It makes me deeply sad to have to forward the following note from Rudy Franchi.I used to bump into Franchi at various crime-fiction conferences, as well as during her frequent trips to the UK. One of my fondest memories of the 2006 inaugural ThrillerFest event in Phoenix, Arizona, was the afternoon that author Louise Ure and I spent time with Franchi and the late, great Elaine Flinn. (Franchi, on the left, and Flinn are both shown in the photo above.)
Barbara passed away Saturday evening. Her daughters, Jill, Susan, Regina, her son-in-law Tony, her grandson Bennett and her husband Rudy were at her bedside. Barbara, a child of the Bronx, started her life as a teacher of geology and then gained prominence in the worlds of mystery fiction via her renowned review website, and movie poster collecting, through her years of organizing auctions and running a major retail/internet operation. Her true joy was traveling across America with Antiques Roadshow and spending time in London. Barbara’s blunt honesty and acerbic wit will be missed. She mentored many young reviewers, dealers and collectors, dispensing street smart advice mixed with self-learned literary perceptions.
Contributions in Barbara’s name can be made to Beit T’Shuvah, 8831 Venice Blvd., Los Angeles, CA 90034, USA.
The following is an extract from a piece I put together for Red Herrings, the magazine of the British Crime Writers’ Association, talking about the origin and intentions of Reviewing the Evidence:
I was with Barbara Franchi at ThrillerFest 2006, and she and Sharon Wheeler agreed to tell me a little about their work in the genre with Reviewing the Evidence.Barbara Franchi will be missed by the many people (myself included) who have enjoyed her laughter and wisdom over the years.
It now boasts more than 5,000 reviews archived on the site, is updated every week with 20 new reviews, and has more than 30 reviewers worldwide in the UK, U.S., Canada and Australia.
“With the demise of the About.com mystery site, I felt a review site for crime fiction was needed, especially one that didn’t have to turn a profit (although it would be nice to break even) and one that was not beholden to any publisher or author,” says Barbara, now RTE publisher.
“With the help of [bookshop co-owner and publicist] Maggie Griffin, who told me how to get books, and the original volunteer reviewers, who were willing to work for free books, I was able to do so.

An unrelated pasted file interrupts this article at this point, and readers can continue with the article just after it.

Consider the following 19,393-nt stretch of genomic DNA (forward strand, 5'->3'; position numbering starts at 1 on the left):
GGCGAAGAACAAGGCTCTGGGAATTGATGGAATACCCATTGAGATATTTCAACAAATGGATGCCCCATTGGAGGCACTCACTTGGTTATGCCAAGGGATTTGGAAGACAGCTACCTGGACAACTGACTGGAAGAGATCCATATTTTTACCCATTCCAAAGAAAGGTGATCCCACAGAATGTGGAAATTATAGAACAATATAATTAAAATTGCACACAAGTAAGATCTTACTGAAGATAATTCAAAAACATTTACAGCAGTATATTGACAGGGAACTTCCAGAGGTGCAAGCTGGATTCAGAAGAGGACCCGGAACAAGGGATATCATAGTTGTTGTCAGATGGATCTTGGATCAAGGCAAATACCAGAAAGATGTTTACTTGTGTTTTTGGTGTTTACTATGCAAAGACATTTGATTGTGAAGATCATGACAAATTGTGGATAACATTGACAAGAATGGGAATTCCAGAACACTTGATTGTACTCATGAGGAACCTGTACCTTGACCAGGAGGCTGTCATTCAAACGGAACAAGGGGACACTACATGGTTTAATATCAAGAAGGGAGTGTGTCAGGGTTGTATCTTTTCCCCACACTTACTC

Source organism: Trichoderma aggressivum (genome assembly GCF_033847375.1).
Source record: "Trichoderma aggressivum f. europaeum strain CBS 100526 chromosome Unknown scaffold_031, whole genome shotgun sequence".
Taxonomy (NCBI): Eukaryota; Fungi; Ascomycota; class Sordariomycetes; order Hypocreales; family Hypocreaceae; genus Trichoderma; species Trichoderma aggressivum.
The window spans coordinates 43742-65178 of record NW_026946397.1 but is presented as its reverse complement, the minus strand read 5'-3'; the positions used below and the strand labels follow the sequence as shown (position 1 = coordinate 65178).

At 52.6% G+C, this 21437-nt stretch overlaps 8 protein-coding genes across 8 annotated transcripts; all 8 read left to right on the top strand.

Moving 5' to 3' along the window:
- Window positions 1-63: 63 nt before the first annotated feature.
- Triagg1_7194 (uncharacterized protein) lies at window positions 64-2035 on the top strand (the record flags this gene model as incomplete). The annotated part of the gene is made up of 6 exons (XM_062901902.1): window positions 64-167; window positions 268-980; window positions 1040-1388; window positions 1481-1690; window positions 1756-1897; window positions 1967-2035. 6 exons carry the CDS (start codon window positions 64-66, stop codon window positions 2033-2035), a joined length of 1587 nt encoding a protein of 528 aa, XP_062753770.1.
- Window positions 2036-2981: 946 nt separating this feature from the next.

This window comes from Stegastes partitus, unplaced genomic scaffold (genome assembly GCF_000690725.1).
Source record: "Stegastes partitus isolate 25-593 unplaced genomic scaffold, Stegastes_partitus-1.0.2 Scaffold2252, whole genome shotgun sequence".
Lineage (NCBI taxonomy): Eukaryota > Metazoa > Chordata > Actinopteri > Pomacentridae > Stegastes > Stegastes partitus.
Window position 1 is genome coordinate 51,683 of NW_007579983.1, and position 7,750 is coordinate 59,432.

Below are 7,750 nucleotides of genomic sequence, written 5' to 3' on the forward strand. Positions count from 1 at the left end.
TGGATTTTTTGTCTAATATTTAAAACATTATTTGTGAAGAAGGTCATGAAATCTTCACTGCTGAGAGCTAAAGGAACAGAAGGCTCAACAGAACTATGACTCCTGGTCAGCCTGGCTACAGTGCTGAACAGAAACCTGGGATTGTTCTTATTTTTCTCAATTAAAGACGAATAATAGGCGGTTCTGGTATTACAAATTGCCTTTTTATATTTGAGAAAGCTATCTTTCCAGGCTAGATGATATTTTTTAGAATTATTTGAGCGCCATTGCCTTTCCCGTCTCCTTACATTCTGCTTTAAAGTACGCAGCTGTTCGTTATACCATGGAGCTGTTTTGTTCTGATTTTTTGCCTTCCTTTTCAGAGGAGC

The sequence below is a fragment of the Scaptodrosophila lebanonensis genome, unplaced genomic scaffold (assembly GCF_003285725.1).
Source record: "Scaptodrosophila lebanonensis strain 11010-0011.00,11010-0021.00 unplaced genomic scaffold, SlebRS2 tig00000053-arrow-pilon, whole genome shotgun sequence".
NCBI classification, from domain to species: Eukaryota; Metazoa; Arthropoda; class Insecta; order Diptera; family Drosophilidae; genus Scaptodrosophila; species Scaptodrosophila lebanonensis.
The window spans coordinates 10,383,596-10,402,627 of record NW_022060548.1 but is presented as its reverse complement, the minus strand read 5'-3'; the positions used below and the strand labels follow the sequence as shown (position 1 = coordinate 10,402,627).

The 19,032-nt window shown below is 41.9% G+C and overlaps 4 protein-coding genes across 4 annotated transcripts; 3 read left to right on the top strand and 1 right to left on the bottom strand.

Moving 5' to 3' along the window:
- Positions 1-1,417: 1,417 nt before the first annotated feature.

“The addition of Sharon Wheeler as editor in 2003, gave us a professional editor and has kept us in the top group of web-based review sites. Where a large newspaper, such as the [New York] Times can only review six or eight mysteries a month, we review 20 a week, which gives us lots of room to deal with some of the lesser-known authors.”
And that’s what sets RTE apart from many other publications--a willingness to look beyond the best-seller lists. So you’ll find reviews of books from small publishers such as Arcadia Books or Crème de la Crime sitting happily beside those from the likes of Penguin, HarperCollins and Random House.
The site has built up good relations with publishers on both sides of the Atlantic and also in Australia and Canada. The only no-nos are religious crime fiction of any sort, and self-published work is approached with great caution!
The keyword with reviews on RTE is honesty. Reviewers are given a free rein to express their views about a book constructively. So if they don’t like a book, they say so. Readers of the site know that reviewers will tell it like it is.
“One of my pet hates is bland summaries masquerading as reviews,” says editor Sharon Wheeler, a UK-based journalist. “I think it’s vital that reviewers are honest and constructive about what they read. Raving over every book does no one any favours.”
And regular readers also get to know the likes and dislikes of reviewers and who shares their taste in books. Barbara Franchi has a weakness for macho thrillers. Sharon Wheeler is on a significant Euro crime jag. Bridget Bolton adores cosies. Maddy Van Hertbruggen will read the noirest of noirs. Wayne Gunn is an expert on gay crime fiction.
“The site’s main strength is its reviewers,” says Sharon. “We all do it for the love of the genre, but we are incredibly lucky to have such a group of high-quality writers reviewing for us. Their enthusiasm comes across every week in what they write.”
READ MORE: “Barbara Franchi,” by Janet Rudolph (Mystery Fanfare); “A Tribute to Barbara Franchi,” by Sharon Wheeler (Hey, There’s a Dead Guy in the Living Room).